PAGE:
• Nuclear Physics (PHYS375)
    Level3
    Credit level7.5
    SemesterFirst Semester
    Exam:Coursework weighting100:0
    Aims

    To build on the second year module involving Nuclear Physics; to develop an understanding of the modern view of nuclei, how they are modelled and of nuclear decay processes.

    Learning Outcomes

    (LO1) Knowledge of evidence for the shell model of nuclei, its development and the successes and failures of the model in explaining nuclear properties.

    (LO2) Knowledge of the collective vibrational and rotational models of nuclei.

    (LO3) Basic knowledge of nuclear decay processes, alpha decay and fission, of gamma-ray transitions and internal conversion.

    (LO4) Knowledge of electromagnetic transitions in nuclei.

    (S1) How to use mathematics to describe the physical world.

    (S2) How to tackle problems in physics and formulate an appropriate solution.

    (S3) How to compare results critically with predictions from theory.

  • Physics of Energy Sources (PHYS388)
    Level3
    Credit level15
    SemesterSecond Semester
    Exam:Coursework weighting100:0
    Aims

    To develop an ability which allows educated and well informed opinions to be formed by the next generation of physicists on a wide range of issues in the context of the future energy needs of man To describe and understand methods of utilising renewable energy sources such as hydropower, tidal power, wave power, wind power and solar power. To give knowledge and understanding of the design and operation of nuclear reactors To give knowledge and understanding of nuclear fusion as a source of power To give knowledge and understanding relevant to overall safety in the nuclear power industry To describe the origin of environmental radioactivity and understand the effects of radiation on humans

    Learning Outcomes

    (LO1) At the end of the module the student should have: Learned the fundamental physical principles underlying energy production using conventional and renewable energy sources Learned the fundamental physical principles underlying nuclear fission and fusion reactors Studied the applications of these principles in the design issues power generation An appreciation of the role of mathematics in modelling power generation Learned the fundamental physical principles concerning the origin and consequences of environmental radioactivity Developed an awareness of the safety issues involved in exposure to radiation Developed problem solving skills based on the material presented Developed an appreciation of the problems of supplying the required future energy needs and the scope and issues associated with the different possible methods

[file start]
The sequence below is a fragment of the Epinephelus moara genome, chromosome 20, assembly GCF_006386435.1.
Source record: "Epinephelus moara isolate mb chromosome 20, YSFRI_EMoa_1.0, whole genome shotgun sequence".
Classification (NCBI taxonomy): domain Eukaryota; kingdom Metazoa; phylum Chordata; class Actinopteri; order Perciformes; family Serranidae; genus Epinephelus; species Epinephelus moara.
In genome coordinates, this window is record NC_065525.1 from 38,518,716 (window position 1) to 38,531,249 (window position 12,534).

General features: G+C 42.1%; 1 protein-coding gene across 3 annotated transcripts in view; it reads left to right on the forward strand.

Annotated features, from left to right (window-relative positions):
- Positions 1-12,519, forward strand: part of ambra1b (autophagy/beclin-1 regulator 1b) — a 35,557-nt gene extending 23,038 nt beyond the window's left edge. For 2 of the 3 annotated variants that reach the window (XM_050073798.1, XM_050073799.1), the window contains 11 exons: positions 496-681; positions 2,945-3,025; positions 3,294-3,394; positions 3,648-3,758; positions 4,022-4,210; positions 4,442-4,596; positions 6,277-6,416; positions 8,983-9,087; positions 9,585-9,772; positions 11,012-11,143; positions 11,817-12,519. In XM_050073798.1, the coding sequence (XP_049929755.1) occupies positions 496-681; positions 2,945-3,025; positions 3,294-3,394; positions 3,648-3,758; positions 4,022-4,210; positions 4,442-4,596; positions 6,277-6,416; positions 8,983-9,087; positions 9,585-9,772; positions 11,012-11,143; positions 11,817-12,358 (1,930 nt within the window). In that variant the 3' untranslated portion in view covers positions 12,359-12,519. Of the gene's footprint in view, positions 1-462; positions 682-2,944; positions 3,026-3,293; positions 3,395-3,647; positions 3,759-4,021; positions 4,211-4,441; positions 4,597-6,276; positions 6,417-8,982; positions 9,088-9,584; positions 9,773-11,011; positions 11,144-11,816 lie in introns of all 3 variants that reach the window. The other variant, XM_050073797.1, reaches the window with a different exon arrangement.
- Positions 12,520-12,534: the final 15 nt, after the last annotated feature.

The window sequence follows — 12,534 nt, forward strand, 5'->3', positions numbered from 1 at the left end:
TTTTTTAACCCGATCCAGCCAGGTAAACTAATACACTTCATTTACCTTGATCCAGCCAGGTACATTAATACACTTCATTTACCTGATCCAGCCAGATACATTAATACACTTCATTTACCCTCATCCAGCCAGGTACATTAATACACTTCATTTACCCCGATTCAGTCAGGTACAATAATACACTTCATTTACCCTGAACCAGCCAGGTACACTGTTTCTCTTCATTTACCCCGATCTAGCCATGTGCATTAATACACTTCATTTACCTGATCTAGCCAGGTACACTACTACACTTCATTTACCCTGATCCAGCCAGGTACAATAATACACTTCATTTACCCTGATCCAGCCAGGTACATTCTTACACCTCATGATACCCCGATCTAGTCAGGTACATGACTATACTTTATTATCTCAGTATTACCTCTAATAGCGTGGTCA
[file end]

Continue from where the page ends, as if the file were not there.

• Physics of Life (PHYS382)
    Level3
    Credit level7.5
    SemesterSecond Semester
    Exam:Coursework weighting100:0
    Aims

    To introduce students to the physical principles needed to address important problems such as climate change, the loss of biodiversity, the understanding of ecological systems, the growth of resistance to antibiotics, the challenge of sustainable development and the study of disease. These problems offer excellent opportunities for rewarding careers.​

    Learning Outcomes

    ​An understanding of the conditions necessary for life to evolve in a universe.​

    ​An understanding of the thermodynamics and organization of living things.​

    ​​​​Familiarity with physical techniques used in the study of biological systems. ​

  • Relativity and Cosmology (PHYS374)
    Level3
    Credit level15
    SemesterSecond Semester
    Exam:Coursework weighting80:20
    Aims

    To introduce the ideas of general relativity and demonstrate its relevance to modern astrophysics; to provide students with a full and rounded introduction to modern observational cosmology; to develop the basic theoretical background required to understand and appreciate the significance of recent results from facilities such as the Hubble Space Telescope and the Wilkinson Microwave Anisotropy Probe.